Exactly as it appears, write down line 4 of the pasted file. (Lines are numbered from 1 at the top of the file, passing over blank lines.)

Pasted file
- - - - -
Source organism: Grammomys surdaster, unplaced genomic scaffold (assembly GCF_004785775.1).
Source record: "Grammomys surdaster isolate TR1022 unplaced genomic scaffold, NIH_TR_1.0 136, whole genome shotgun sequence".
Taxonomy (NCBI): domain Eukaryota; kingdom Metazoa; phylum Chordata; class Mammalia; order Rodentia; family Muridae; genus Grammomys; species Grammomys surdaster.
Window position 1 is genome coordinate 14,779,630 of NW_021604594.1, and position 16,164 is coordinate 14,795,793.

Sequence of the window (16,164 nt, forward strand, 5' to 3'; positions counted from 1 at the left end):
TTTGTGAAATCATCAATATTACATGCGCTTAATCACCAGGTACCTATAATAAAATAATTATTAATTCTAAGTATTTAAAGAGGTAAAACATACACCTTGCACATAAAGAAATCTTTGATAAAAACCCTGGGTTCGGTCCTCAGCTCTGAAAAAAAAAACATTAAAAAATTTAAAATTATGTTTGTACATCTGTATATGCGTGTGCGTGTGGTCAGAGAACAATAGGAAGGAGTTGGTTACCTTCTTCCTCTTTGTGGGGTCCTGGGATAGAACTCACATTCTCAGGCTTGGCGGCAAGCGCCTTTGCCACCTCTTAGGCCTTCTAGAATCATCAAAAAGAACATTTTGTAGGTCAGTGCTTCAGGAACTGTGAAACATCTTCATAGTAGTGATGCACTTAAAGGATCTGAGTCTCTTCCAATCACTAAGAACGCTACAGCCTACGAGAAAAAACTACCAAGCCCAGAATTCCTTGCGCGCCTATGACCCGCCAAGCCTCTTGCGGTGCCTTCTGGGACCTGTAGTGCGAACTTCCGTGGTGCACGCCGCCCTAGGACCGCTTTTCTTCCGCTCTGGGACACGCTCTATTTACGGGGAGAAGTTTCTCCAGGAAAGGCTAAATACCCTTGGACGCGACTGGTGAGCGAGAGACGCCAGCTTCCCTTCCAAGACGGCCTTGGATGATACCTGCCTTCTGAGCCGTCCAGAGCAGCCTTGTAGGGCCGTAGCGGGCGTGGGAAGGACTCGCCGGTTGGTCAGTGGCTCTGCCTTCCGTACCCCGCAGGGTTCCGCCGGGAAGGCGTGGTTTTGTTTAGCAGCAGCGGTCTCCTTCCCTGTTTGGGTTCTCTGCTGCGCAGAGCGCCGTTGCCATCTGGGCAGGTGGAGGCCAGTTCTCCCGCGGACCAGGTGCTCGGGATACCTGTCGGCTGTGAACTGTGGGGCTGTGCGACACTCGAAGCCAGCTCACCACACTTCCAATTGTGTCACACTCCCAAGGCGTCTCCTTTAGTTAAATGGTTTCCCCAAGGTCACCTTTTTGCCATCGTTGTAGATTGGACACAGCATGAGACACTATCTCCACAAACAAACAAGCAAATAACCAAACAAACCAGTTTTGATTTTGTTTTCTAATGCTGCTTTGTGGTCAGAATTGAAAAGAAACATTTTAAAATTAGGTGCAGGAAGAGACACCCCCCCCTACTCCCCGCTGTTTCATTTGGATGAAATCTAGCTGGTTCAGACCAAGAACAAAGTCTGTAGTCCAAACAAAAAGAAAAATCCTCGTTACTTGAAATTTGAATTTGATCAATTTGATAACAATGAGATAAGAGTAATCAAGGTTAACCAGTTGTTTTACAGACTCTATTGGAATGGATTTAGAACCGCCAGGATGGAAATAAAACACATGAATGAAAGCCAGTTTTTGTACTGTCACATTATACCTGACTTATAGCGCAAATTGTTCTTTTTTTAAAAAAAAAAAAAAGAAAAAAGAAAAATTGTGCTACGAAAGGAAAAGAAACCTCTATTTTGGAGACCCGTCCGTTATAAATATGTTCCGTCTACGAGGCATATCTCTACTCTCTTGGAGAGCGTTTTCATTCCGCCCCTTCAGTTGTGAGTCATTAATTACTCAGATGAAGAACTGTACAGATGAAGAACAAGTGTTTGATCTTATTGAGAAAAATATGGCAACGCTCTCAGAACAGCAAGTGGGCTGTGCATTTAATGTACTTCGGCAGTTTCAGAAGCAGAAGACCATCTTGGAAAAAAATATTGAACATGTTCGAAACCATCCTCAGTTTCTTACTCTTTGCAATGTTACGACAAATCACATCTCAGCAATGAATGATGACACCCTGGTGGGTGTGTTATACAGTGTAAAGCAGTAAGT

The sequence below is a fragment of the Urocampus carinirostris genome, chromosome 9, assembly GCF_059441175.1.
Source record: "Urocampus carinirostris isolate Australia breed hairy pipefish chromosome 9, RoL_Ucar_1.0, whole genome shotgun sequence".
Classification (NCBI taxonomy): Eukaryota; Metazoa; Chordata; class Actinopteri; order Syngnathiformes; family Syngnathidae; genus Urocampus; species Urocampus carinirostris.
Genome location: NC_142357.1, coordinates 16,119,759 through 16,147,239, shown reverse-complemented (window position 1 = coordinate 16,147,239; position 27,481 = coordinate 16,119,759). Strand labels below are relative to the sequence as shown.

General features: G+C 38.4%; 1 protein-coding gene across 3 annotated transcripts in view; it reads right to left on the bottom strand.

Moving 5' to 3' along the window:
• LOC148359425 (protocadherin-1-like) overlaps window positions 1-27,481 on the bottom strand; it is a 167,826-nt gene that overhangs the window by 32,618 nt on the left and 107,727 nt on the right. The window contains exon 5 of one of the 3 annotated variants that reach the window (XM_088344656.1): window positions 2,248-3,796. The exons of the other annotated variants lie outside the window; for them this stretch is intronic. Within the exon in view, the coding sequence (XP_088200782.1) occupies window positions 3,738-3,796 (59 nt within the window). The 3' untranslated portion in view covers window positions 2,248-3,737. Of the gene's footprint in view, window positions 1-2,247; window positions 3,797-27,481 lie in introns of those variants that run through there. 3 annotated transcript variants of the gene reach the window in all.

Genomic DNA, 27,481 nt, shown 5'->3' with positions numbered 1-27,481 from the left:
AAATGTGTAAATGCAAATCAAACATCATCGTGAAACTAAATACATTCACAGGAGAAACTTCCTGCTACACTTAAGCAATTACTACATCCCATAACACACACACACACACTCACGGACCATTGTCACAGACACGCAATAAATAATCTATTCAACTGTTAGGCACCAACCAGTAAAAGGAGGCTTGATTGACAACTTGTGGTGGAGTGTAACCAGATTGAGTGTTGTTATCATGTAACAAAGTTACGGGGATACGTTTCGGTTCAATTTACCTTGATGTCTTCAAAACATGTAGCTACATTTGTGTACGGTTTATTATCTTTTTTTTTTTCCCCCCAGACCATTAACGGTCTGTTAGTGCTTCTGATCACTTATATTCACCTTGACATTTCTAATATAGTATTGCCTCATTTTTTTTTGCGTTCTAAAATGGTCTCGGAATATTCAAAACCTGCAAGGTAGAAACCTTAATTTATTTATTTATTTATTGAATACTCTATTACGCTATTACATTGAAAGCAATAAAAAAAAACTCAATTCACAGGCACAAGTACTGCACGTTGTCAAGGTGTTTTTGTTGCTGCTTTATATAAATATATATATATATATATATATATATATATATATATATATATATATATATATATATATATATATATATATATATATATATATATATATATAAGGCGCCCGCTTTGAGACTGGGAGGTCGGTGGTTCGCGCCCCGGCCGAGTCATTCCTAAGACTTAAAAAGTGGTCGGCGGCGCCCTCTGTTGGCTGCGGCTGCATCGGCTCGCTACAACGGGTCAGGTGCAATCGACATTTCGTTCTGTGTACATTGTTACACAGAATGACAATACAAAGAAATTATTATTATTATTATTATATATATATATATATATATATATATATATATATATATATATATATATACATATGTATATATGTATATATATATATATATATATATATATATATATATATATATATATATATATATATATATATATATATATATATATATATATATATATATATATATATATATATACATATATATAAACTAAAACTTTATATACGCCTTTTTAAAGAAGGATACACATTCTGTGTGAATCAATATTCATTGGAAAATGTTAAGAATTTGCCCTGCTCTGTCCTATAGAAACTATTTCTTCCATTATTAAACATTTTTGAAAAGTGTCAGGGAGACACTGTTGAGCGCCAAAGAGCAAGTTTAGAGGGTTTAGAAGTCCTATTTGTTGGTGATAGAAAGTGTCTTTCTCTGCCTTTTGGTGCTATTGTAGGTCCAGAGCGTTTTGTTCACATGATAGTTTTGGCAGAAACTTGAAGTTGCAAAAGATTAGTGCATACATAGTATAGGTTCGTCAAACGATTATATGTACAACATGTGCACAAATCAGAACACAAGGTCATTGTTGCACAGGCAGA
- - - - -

Window position 1 is genome coordinate 14,779,630 of NW_021604594.1, and position 16,164 is coordinate 14,795,793.